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Moneyization Part Eight

Moneyization: The global financial phenomenon of individuals and businesses moving their funds to monies in which they have the highest confidence, or money which has a higher store of faith.

Or, Money Is A Flow Not A Balance:

The Westphalian based model for money has been fading for sometime, and probably should have been declared dead many decades ago. National borders mean no more to financial and money flows than they do to the lowly sparrow. Neither money nor sparrows stop at borders. Individuals, all around the globe, now choose their money, not governments!

Money flows around the world rather than resides as a balance. Think about your checking account. The flows are most important, they determine your balance. As Cohen has written, "Currency domains properly speaking are social spaces, defined not by political frontiers but by the range of each money's effective use and authority: 'space-of-flows,' to use an increasingly popular expression . . ."(Cohen,1998,p.21). The flow of money should be our focus, and the direction of that flow is to the Euro and away from the U.S. dollar.

Readers would find Cohen's 1998 good background, but his 2004 work, The Future of Money, would be more beneficial. Cohen's important contributions to the thinking on money are currently part of our monthly effort. While not widely known to the investing community, his insights would probably thrill many of those that are seriously considering what money will be like in the future.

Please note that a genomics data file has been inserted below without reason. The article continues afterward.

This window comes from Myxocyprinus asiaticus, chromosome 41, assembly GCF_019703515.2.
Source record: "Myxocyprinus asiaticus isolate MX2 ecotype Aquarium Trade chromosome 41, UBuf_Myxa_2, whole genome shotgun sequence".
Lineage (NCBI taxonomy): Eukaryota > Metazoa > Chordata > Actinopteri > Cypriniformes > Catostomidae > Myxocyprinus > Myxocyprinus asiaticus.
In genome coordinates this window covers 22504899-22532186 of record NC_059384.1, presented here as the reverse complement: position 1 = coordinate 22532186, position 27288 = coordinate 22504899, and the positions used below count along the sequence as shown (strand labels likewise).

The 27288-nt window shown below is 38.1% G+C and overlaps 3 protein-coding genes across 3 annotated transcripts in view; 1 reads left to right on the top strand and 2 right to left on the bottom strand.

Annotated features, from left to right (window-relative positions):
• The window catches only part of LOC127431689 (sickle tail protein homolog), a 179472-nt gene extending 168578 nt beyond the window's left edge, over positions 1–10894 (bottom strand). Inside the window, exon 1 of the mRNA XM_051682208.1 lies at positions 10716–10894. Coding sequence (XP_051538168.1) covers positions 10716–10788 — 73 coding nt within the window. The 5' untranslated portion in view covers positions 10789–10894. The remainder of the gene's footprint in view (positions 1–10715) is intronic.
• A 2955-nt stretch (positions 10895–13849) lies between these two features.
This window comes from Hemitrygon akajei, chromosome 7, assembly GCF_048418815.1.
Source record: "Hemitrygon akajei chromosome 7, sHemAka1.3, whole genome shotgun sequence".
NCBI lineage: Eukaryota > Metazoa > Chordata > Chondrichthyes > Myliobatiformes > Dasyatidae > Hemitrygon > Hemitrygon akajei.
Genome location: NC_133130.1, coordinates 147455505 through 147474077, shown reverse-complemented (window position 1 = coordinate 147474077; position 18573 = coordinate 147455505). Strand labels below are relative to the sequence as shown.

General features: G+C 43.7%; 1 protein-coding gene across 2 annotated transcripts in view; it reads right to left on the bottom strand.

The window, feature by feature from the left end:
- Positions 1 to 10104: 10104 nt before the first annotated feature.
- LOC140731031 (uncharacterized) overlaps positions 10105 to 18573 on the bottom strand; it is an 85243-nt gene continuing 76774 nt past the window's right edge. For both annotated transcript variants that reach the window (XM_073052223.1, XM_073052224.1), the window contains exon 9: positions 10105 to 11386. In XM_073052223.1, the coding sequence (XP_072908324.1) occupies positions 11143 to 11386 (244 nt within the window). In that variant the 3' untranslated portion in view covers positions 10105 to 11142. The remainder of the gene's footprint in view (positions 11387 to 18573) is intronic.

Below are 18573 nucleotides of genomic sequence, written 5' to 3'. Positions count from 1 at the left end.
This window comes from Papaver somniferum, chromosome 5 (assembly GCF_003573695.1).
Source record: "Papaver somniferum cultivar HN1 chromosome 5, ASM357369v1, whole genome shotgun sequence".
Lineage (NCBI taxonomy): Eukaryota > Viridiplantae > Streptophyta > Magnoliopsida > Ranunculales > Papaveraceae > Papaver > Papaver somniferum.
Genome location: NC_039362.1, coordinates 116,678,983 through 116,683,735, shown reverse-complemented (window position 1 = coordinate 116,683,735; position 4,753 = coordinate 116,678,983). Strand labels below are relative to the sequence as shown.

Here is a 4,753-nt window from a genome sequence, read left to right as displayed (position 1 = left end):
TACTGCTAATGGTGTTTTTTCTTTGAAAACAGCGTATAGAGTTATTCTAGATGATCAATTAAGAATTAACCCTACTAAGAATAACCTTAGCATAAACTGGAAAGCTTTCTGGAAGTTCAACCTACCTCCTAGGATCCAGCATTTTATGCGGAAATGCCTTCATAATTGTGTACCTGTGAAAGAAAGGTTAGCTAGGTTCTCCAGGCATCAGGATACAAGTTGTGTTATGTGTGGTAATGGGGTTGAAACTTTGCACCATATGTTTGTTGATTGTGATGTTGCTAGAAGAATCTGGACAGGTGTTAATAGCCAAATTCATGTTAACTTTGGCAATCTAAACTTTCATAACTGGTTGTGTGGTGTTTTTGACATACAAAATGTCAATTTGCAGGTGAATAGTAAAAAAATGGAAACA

The first chart is derived from data originally created for a previous article on the growing importance of the Euro. In that work the Euro was considered as a balance, or how much of exists at a point in time. In this chart the Euro is considered as a flow. The bars represent the U.S. dollar value of the cumulative flow into Euros since July 2003, using the left axis. Triangles represent the U.S. dollar price of Gold.

As readily apparent from the chart, the Euro has benefitted from a strong flow into that global money. This flow is a combination of quantity and price. As we all know, the value of the Euro relative to other national monies, particularly the dollar, has risen. At the same time, the Euro has attracted a flow from neighboring countries and others. Owning the Euro has become fashionable. Owning the U.S. dollar has become unfashionable. Just with restaurants when they become faddish, customers are joyfully entering the front door. The same is happening with the Euro, the money "restaurant" of choice. This movement is the manifestation of moneyization.